The most beautiful building in the world. In 1631 the emperor Shah Jahan built the Taj Mahal in memory of his wife Mumtaz, who died in child birth. The white marble mausoleum at Agra has become the monument of a man's love for a woman.
Most travelers call this wonder the world's most beautiful building - ever. Some say it's worth a trip half way around the world just to see it. The Taj Mahal costs in todays money about US $100 million. It also cost Shah Jahan dearly. Because it acutely drained the treasury, Jahan was dethroned and imprisoned for the last nine years of his life. From his prison quarters, he could poignantly see the wonder where his love lay and where he himself would eventually be.
This wonder is truly priceless. No one could today assemble craftsman in or outside of India with the same skills and talent levels of those who toiled on the monument. The craftsman (and materials) came from India and beyond, as far away as China and Italy.
Many architects have rated it as the most perfect of all buildings standing on earth. Three artists designed it: a Persian, an Italian, and a Frenchman. But the design is completely Mohammedan. Even the skilled artisans who built it were brought in from Baghdad, Constantinople, and other centers of the Muslim faith. For 22 years more than 20,000 workmen were forced to build the Taj. The Maharaja of Jaipur sent the marble as a gift to Shah Jahan. The building and its surroundings cost more than $200,000,000 in todays currency.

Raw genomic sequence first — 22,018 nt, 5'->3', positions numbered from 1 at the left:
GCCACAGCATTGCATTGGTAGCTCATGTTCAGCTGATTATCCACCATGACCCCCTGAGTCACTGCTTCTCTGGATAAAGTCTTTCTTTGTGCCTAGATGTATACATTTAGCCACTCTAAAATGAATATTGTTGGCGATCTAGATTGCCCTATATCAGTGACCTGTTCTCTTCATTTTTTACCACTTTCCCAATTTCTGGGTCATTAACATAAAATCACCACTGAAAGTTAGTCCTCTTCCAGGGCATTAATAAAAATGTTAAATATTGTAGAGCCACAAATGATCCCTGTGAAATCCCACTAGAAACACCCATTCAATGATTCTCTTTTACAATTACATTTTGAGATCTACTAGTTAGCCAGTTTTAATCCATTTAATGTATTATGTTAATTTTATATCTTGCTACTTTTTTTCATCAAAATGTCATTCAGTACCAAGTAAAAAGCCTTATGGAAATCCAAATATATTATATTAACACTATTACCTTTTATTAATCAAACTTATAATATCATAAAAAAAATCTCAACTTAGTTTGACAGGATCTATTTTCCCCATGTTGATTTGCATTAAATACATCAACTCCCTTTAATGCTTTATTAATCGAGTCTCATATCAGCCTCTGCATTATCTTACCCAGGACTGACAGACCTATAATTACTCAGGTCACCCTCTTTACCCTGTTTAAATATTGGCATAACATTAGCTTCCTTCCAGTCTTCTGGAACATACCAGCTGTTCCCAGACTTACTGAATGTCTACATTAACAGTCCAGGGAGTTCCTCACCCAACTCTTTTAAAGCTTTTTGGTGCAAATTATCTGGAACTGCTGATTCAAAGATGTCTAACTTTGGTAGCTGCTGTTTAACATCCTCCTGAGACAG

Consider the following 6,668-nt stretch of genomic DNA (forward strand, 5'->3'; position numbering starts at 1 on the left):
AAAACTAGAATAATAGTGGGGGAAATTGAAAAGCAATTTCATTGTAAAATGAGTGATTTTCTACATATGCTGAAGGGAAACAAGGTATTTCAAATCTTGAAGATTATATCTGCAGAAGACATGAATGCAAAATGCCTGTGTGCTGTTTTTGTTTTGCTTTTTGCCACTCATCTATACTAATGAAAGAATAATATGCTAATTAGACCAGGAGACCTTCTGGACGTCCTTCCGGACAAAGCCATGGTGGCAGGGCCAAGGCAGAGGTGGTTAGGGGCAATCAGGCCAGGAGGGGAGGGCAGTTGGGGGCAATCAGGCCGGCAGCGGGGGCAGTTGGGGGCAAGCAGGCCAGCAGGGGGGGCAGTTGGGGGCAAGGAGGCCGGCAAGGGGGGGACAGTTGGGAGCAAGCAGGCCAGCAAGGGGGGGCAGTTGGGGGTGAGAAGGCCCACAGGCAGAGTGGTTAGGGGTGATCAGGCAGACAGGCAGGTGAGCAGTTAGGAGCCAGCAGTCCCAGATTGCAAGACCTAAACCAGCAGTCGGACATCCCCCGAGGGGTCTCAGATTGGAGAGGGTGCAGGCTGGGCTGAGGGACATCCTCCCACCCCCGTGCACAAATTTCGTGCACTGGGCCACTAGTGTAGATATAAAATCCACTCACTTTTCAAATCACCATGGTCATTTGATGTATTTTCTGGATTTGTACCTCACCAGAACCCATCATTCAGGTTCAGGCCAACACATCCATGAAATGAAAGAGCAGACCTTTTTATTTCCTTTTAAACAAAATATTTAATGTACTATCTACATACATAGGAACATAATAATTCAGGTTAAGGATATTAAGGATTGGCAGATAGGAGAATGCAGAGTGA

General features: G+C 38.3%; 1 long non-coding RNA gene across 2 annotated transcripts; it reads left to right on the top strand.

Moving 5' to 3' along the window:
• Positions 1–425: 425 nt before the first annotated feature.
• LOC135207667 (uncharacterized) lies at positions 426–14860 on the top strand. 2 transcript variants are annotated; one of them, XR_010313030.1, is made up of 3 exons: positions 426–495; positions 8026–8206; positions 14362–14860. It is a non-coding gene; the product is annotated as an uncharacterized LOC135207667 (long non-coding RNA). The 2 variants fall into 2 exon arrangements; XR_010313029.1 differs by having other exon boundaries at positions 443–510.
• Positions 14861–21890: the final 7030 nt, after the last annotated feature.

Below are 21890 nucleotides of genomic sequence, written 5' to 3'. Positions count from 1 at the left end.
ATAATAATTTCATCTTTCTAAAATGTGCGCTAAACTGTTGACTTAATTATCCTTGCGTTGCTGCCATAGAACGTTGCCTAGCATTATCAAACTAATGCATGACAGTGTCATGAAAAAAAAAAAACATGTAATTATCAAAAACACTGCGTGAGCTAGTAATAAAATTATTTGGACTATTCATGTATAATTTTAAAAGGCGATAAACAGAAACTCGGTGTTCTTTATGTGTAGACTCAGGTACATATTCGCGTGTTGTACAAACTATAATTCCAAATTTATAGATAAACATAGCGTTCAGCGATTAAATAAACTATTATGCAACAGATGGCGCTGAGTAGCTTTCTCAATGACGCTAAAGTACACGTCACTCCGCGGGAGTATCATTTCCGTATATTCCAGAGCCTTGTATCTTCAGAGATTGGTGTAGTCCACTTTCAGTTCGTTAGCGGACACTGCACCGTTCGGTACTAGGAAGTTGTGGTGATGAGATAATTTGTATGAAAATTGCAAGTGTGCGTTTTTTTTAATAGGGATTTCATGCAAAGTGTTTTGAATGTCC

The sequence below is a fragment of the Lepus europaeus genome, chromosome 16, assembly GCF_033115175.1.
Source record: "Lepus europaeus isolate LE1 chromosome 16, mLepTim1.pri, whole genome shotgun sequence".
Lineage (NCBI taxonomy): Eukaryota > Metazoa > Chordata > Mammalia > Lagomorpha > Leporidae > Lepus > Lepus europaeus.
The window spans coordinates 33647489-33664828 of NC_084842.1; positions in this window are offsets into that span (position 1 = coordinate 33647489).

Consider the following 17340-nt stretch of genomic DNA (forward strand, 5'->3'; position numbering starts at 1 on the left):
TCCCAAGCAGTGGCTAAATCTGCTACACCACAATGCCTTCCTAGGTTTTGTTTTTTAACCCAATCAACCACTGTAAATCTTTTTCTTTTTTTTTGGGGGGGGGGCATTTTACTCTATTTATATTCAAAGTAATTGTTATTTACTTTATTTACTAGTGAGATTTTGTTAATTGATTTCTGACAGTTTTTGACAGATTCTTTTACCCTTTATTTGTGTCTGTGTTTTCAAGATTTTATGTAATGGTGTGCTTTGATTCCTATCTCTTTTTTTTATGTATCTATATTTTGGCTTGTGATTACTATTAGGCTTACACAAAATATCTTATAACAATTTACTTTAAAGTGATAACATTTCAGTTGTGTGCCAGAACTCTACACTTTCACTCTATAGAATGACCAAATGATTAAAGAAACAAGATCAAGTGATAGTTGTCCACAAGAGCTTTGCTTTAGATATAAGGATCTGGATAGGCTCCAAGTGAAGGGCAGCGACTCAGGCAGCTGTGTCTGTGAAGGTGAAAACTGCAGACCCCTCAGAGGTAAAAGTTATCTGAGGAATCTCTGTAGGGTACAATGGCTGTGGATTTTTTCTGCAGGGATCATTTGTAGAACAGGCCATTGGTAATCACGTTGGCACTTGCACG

Construction of the Taj Mahal began in the same year and was completed after 22 years in 1653 at a cost of 32 Million Rupees. Twenty thousand workmen and master craftsmen- from Persia, France, Iran, Italy and Turkey worked on the building. Although no one knows who planned the Taj, the name of a Persian architect, Ustad Isa, was involved the construction of this marble monument. The material red sandstone, silver and gold, carnelian and jasper, moonstone and
jade, lapiz lazuli and coral were brought in from all over India and central Asia and white Makrana marble from Jodhpur took a fleet of 1000 elephants to transport. Precious stones for the inlay came from Baghdad, Punjab, Igypt, Russia, Golconda, China, Afghanistan, Ceylon, Indian ocean and Persia. The unique mughal style architecture combines elements and styles of Persian, Central Asian, and Islamic architecture.